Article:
Thursday, November 29, 2012

Liquid Damage and Cell Phones

This is a continuation on the subject of liquid damage and cell phones.  For more information please check out our previous article here:
Myth of drying your phone in rice

Liquid damage is one of the most common problems we see at Device Medics and we often receive questions about whether or not liquid damage phones can be repaired.
Yes they can be repaired.  But there are exceptions.  Not every phone we receive is repairable.  Others may only be partially repairable.

There are many variables that can affect the successful repair of a liquid damaged phone.  Here are just a few:
  • Type of liquid - For example: Salt water is much more corrosive than tap water, muddy water causes more damage than clean water, etc...
  • Length of exposure - the longer the phone is in the liquid, the more time the liquid has to infiltrate the electronics.
  • Time between exposure and repair - corrosion continues even after the phone has been removed from the liquid, so the longer the delay between exposure and repair, the more potential damage.
  • Whether the phone was on or off at the time of exposure - energized electronics are more likely to suffer electrical shorts as a result of the liquid making improper electrical connections.
  • Users attempting to repair the phone themselves - rice or other attempts at self-repair can cause additional damage.
  • Murphy's Law.

The Process

Liquid damage repair is a multi-step process.  Before the device can be fixed it must be carefully and properly cleaned in order to remove and corrosion or deposits left by the liquid.  The cause of the corrosion must then be neutralized to prevent it from spreading.  Next the phone must be inspected and tested.  If the device has been determined to be repairable, then repairs begin. 

The Outcome

Successful liquid damage repair is a combination of following the process and mitigating as many of the variables as possible.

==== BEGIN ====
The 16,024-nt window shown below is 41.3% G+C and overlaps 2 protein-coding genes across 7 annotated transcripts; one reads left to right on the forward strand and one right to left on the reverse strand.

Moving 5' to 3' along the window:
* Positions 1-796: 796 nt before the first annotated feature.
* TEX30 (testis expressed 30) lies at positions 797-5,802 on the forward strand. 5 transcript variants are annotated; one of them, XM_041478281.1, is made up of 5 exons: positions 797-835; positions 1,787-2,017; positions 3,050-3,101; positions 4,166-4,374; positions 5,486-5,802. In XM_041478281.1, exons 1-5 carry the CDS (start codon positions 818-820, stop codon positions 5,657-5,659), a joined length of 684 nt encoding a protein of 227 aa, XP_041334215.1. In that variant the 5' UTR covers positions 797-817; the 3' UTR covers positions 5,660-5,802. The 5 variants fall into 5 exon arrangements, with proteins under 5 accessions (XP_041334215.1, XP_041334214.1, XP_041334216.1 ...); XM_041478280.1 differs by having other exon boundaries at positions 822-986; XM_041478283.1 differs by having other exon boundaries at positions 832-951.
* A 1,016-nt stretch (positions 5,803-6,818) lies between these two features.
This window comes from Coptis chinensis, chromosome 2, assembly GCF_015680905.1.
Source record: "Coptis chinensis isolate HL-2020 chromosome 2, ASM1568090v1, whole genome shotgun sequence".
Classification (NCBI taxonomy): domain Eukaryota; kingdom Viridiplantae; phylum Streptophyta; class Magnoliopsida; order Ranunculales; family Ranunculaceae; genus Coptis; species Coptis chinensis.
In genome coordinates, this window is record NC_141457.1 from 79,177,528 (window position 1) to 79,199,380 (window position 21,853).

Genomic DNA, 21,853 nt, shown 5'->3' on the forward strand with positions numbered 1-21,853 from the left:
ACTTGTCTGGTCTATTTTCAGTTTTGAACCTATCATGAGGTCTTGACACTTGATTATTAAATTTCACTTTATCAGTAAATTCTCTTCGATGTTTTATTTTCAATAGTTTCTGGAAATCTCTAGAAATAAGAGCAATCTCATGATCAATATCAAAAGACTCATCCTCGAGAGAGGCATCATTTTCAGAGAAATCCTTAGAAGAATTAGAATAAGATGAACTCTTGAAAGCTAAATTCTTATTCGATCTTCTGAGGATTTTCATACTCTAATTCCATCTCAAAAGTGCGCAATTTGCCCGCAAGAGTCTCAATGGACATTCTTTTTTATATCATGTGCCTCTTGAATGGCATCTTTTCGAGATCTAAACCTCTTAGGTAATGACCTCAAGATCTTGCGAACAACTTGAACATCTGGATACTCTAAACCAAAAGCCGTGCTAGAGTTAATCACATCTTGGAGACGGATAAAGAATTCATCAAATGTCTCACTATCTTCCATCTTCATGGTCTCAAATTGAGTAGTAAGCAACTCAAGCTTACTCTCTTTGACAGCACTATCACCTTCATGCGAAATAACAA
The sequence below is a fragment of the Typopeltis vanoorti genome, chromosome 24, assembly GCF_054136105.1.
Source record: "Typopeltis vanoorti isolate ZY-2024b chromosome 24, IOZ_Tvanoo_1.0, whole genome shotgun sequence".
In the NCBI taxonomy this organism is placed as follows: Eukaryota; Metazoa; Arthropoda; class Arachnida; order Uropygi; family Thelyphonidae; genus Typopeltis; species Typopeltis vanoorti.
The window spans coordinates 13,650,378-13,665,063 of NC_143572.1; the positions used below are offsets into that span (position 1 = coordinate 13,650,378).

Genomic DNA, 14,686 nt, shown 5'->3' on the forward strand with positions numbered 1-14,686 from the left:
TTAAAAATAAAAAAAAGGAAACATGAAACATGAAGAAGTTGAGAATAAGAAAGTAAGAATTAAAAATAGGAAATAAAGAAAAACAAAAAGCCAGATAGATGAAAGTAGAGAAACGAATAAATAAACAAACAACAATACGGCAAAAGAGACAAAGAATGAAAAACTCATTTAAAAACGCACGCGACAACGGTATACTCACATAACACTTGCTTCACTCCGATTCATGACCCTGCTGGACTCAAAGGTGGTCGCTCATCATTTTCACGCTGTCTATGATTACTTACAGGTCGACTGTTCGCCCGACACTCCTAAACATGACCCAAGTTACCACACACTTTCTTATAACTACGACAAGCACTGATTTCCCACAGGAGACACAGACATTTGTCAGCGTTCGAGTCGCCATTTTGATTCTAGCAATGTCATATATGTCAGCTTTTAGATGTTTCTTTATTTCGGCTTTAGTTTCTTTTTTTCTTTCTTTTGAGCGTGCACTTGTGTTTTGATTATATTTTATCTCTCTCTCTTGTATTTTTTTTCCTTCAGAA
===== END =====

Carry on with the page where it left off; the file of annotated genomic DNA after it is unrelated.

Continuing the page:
Wednesday, November 14, 2012

Cheap Parts vs. Quality Repairs

There's an old hot-rodding adage that goes like this:

Cheap - Reliable - Fast.  Pick any two.

In other words a car can be cheap and fast, but not reliable.  It can be cheap and reliable, but not fast.  It can be reliable and fast, but not cheap.

I would say that this adage can apply similarly to cell phone repairs.
When it comes to parts they are usually divided in to what I would consider three general groups.
1.  OEM = direct from the original manufacturer. 
2.  OEM Quality = from an OEM subcontractor.  Comparable to OEM in quality, fit, and function.
3.  Aftermarket = from a third party company.  Reverse engineered. Usually substandard components. Often online auction specials.

Aftermarket is cheaper than OEM or OEM quality, but often at the sacrifice of form (the parts often don't meet OEM standards), fit (the parts often don't fit properly), and function (the parts often don't work properly).
The reason for this is twofold:
  • First, to keep costs down the manufacturers of these parts almost always have to use cheaper materials, cheaper labor, less quality control, and non-licensed versions of a similar technology.  One example would be an aftermarket manufacturer using a traditional LCD panel instead of Super AMOLED panel in their replacement displays.  Another example would be the use of cheaper, thinner, and non-tempered glass in the manufacture of touchscreens.
  • Second, is reverse engineering or counterfeiting.  Aftermarket manufacturers do not have the OEM schematics or specifications.  Therefore they must figure out how the original parts function, work backward from completed units, and attempt to copy them, often using cheaper components, or even complete design changes, to cut costs.  Not only that, but a secondary industry has developed overseas that actually attempt to copy the copies (again, with their own changes).  At best it is like making photocopies of photocopies.  The end result will never be as good as the original. 

I've had many opportunities to compare parts over the years and have seen the "quality" of many aftermarket parts first hand.  I've seen aftermarket screens crack when simply removing the protective shipping cover.  I've seen aftermarket housings that were simply cast from an original phone and cheaply painted (the manufacturer didn't even remove the stickers or buttons from the original phone before casting the mold).  I've seen fingerprints inside a sealed aftermarket LCD. 
Believe me, I understand the drive to find the best bang for the buck, especially in this economy.  But, I also encourage others to consider the overall value.  In my experience aftermarket parts are rarely worth the marginal cost savings, future problems, or the increased customer dissatisfaction.

When you buy quality, you pay only once.  When you buy cheaply, you pay for a lifetime.